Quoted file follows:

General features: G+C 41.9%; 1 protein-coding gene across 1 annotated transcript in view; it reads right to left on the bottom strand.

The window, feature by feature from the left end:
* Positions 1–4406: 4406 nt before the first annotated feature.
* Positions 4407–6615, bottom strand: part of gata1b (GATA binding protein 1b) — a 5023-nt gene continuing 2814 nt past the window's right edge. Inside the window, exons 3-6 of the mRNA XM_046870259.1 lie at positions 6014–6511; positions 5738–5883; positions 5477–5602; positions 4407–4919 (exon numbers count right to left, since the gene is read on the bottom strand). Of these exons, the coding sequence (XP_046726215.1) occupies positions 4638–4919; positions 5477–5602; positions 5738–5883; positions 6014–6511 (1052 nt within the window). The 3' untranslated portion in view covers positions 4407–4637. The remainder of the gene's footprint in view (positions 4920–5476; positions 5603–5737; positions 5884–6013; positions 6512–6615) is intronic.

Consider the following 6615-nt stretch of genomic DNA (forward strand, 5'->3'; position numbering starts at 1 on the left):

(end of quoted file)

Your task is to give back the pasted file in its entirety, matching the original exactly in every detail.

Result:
General features: G+C 41.9%; 1 protein-coding gene across 1 annotated transcript in view; it reads right to left on the bottom strand.

The window, feature by feature from the left end:
* Positions 1–4406: 4406 nt before the first annotated feature.
* Positions 4407–6615, bottom strand: part of gata1b (GATA binding protein 1b) — a 5023-nt gene continuing 2814 nt past the window's right edge. Inside the window, exons 3-6 of the mRNA XM_046870259.1 lie at positions 6014–6511; positions 5738–5883; positions 5477–5602; positions 4407–4919 (exon numbers count right to left, since the gene is read on the bottom strand). Of these exons, the coding sequence (XP_046726215.1) occupies positions 4638–4919; positions 5477–5602; positions 5738–5883; positions 6014–6511 (1052 nt within the window). The 3' untranslated portion in view covers positions 4407–4637. The remainder of the gene's footprint in view (positions 4920–5476; positions 5603–5737; positions 5884–6013; positions 6512–6615) is intronic.

Consider the following 6615-nt stretch of genomic DNA (forward strand, 5'->3'; position numbering starts at 1 on the left):